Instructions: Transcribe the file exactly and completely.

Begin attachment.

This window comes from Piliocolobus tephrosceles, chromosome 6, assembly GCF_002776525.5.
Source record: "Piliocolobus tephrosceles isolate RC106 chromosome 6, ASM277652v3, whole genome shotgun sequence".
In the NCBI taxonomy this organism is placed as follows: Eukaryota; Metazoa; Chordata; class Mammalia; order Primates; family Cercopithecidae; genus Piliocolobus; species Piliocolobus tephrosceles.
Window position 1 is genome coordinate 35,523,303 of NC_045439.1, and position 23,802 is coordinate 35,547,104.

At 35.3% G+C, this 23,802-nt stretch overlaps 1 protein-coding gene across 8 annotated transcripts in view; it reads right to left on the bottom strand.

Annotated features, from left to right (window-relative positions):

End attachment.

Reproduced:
This window comes from Piliocolobus tephrosceles, chromosome 6, assembly GCF_002776525.5.
Source record: "Piliocolobus tephrosceles isolate RC106 chromosome 6, ASM277652v3, whole genome shotgun sequence".
In the NCBI taxonomy this organism is placed as follows: Eukaryota; Metazoa; Chordata; class Mammalia; order Primates; family Cercopithecidae; genus Piliocolobus; species Piliocolobus tephrosceles.
Window position 1 is genome coordinate 35,523,303 of NC_045439.1, and position 23,802 is coordinate 35,547,104.

At 35.3% G+C, this 23,802-nt stretch overlaps 1 protein-coding gene across 8 annotated transcripts in view; it reads right to left on the bottom strand.

Annotated features, from left to right (window-relative positions):